3 out of 4 stars
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The North Pole in Christmas and throughout the year is an interesting concept to think about, fantasy or not. There are countless stories about Santa and the North Pole, and one can never get enough of them. The Elf Brief is one such story, which portrays a realistic and technical image of the functioning of the North Pole.
Noel Night is a young elf, relatively new to the North Pole and just beginning to understand how things work there. “Santa Claus” is more of a title than a single person, and in this world of routine, the only major change is the retirement of Santa and the nomination of a new one, once every hundred years or so. Noel, an elf fond of adventure, is lucky enough to have been tasked by the current Santa, Santa Christo, to chronicle the transition. Noel is to make note of everything that happens, so that it will help future transitions go smoother.
The entire book is about this transition and the interesting titbits Noel discovers during this time. The concept of technicalities on the North Pole and in the working of Elves and Santa Claus is one usually left untouched, and the author has given a unique and refreshing touch to the whole thing. It was a fun read, especially because the technical aspects like how the reindeers fly and how elves are recruited were mixed in with some laughs and a touch of mystery.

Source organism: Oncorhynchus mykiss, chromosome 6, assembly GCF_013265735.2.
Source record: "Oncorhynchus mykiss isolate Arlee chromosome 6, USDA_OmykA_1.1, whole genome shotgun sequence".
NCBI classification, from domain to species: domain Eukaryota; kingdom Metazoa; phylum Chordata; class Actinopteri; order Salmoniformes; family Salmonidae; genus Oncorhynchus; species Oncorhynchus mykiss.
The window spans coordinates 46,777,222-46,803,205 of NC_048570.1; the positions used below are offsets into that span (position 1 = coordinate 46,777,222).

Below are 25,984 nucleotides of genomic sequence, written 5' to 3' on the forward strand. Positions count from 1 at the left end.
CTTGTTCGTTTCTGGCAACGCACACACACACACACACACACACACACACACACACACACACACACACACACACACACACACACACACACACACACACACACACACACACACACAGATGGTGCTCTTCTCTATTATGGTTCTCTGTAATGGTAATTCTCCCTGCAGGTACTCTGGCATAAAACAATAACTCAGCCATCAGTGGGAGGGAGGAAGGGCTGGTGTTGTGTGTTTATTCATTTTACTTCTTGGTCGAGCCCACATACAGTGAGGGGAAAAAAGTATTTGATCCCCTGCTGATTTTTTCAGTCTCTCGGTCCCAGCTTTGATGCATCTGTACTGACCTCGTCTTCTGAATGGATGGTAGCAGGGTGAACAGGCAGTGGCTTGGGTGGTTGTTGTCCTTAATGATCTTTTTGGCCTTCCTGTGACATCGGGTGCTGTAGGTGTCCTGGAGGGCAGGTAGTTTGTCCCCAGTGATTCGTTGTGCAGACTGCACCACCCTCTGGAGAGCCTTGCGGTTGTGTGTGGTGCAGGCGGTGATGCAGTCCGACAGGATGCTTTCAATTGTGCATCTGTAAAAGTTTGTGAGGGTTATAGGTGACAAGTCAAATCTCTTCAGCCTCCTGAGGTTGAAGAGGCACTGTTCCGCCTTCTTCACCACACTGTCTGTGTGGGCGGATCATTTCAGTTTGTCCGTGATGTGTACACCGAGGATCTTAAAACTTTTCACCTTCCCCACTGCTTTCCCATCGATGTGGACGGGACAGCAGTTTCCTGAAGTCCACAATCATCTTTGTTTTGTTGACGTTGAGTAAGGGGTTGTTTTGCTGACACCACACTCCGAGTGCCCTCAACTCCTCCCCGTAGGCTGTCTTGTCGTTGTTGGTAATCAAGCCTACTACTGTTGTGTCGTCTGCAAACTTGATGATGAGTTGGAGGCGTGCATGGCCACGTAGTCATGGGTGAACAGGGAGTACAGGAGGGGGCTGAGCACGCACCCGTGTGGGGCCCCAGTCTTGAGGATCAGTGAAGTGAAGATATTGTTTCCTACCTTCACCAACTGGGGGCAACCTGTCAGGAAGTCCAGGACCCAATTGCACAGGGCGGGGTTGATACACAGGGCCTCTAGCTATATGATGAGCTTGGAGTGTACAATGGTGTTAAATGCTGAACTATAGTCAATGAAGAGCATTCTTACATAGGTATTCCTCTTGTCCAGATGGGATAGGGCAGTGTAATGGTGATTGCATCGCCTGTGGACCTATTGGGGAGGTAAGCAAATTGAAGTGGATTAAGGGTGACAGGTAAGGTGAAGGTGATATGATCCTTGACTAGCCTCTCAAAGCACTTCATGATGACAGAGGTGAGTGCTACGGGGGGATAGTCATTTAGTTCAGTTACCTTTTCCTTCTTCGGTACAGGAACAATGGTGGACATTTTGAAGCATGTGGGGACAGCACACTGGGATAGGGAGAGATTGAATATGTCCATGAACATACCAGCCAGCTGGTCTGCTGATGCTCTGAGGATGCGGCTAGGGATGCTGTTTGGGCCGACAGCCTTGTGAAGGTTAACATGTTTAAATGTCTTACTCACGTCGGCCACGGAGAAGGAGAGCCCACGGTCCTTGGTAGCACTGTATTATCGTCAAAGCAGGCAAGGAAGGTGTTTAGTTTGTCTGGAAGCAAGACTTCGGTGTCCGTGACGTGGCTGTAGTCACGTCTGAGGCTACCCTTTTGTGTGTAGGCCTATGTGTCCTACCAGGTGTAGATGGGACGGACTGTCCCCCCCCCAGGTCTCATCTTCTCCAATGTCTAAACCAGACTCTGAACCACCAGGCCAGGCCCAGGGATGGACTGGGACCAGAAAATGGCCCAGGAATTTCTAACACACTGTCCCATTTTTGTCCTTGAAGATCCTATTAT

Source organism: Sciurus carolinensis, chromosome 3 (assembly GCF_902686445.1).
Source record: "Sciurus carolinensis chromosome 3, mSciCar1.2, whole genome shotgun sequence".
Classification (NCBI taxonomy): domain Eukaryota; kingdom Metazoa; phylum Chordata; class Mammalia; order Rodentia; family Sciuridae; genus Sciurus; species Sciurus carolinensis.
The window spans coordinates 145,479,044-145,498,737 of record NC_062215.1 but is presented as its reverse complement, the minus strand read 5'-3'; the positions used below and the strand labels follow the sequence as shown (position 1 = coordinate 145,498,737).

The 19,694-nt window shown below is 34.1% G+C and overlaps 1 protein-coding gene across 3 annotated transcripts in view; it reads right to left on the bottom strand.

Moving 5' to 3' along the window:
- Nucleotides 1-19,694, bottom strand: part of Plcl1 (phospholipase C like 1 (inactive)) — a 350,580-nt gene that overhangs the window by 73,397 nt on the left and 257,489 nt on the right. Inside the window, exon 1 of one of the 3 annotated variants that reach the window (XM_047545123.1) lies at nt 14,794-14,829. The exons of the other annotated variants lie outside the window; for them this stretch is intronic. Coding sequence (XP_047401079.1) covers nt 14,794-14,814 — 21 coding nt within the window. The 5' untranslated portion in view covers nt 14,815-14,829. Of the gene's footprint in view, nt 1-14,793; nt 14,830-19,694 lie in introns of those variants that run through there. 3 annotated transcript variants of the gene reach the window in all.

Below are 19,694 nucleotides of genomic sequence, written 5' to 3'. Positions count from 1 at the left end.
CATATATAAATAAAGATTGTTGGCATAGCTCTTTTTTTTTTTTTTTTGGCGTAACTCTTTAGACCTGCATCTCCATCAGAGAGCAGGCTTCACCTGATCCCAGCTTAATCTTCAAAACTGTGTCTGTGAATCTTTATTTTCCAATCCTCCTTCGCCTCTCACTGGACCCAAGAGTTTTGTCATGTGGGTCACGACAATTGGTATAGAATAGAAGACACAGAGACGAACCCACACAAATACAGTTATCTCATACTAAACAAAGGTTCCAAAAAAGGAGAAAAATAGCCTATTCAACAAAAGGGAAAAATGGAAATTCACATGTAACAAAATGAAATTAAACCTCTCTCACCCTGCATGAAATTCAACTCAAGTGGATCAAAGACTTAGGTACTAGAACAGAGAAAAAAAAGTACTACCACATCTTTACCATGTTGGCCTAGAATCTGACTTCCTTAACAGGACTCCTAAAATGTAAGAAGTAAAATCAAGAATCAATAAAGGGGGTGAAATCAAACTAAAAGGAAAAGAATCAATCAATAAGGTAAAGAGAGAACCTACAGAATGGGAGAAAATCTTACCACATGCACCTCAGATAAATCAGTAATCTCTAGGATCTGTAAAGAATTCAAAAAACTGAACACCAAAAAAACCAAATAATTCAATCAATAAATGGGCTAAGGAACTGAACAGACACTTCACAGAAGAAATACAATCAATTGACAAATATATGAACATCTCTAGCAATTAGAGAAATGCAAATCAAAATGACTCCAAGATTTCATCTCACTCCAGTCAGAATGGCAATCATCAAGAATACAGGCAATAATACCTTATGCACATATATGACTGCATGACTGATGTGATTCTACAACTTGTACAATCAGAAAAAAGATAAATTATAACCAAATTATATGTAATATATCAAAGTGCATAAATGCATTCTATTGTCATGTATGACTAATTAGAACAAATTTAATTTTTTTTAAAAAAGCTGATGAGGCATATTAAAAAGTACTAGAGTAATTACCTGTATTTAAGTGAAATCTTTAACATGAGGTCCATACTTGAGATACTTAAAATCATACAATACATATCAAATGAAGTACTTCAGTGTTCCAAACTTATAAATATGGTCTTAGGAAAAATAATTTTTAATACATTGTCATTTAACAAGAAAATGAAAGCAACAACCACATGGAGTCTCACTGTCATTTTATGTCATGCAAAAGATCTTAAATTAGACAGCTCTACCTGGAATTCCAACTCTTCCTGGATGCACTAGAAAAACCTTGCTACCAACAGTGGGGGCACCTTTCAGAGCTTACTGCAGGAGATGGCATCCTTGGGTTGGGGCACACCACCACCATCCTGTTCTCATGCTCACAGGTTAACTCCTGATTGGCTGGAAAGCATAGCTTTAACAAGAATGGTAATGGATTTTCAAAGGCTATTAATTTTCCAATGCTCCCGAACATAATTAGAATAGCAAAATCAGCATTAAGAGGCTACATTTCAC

What I found most interesting about the book is how the author talks about the different departments on the North Pole, and how they come together to form something akin to a well-functioning factory. The First Contact department, which recruits new Elves, was the most fun to read about. Flight Con, the Lists Department and many others were also mentioned.
It cannot be called an action-packed novel by any means, and is not one for those who prefer thrillers and an adrenaline rush while reading. However, it is a light-hearted, fun book, with just enough adventure and secrecy to keep one reading till the end. The Elf Brief is only the first book in a series of nine books, and I can’t wait to see what happens after the end.
One thing disappointing about the book was its editing. Though there were no spelling mistakes as such, there were many misplaced commas and word substitutions, like “literary” instead of “literally”, or “not” instead of “now”. Because of these mistakes, which are quite a few, I would give the book 3 out of 4 stars. I want to read the next book in the series, but if the editing isn’t better this time around, it would put me off the series for good.
The Elf Brief
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